ASECS 2023 Panel: Women Writers and Scientific Fiction(s) in Enlightenment France
American Society for Eighteenth-Century Studies
53rd Annual Meeting
Hyatt Regency St. Louis at the Arch
March 9-11, 2023
Full conference CFP and Submission Information: https://www.asecs.org/2023-call-for-papers
Panel #107. Women Writers and Scientific Fiction(s) in Enlightenment France
Chair: Charlee Bezilla, George Washington University, firstname.lastname@example.org
In recent years, scholars have focused increased attention on the important scientific work, collaborative contributions, and publications of women in Enlightenment France. Women practitioners who engaged in the domains of mathematics, astronomy, botany, chemistry, and natural history and philosophy such as Emilie du Châtelet, Geneviève Thiroux d’Arconville, Madeline Françoise Basseporte, Marie-Anne Paulze Lavoisier, Marie-Marguerite Biheron, Jeanne Dumée, and Nicole-Reine Lepaute, among others, have been the focus of recent articles and monographs. For example, Nina Gelbart’s 'Minerva’s French Sisters: Women of Science in Enlightenment France' (2021), Erica Harth’s 'Cartesian Women: Versions and Subversions of Rational Discourse in the Old Régime' (2018), Meghan Roberts’ 'Sentimental Savants: Philosophical Families in Enlightenment France' (2016), and Sarah Benharrech’s work on female botanists, among others, highlight the contributions of these often overlooked women. This panel, however, seeks to pose a different question: what about French women writers of the long eighteenth century who incorporated “scientific” ideas and subjects into fiction? How did these writers take up, represent, and even transform scientific subjects in their fiction, and to what ends? Which genres and literary forms and tropes did they use to convey such ideas? How might fiction have provided an alternative space for women to engage with science? Panelists might discuss writers of contes de fées like Marie-Madeleine de Lubert, the work of Marie-Anne de Roumier-Robert, or how scientific ideas appear in the texts of women writers not usually associated with “scientific fiction.”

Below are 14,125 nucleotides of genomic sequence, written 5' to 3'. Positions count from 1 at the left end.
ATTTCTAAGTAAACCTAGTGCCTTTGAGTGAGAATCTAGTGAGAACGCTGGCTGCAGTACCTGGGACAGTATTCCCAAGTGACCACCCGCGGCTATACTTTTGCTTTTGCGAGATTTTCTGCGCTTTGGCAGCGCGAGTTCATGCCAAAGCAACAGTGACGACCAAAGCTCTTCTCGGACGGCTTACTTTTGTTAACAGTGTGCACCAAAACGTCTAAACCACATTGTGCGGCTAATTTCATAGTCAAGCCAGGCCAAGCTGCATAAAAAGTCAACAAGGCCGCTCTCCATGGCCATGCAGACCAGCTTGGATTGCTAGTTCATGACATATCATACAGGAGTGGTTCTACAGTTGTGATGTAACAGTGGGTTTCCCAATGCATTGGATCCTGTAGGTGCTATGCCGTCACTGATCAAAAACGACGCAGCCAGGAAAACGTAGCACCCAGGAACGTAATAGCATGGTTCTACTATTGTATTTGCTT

Abstracts of 250-300 words should be sent via the submission portal available here: https://www.asecs.org/2023-call-for-papers.
Questions can be directed to email@example.com.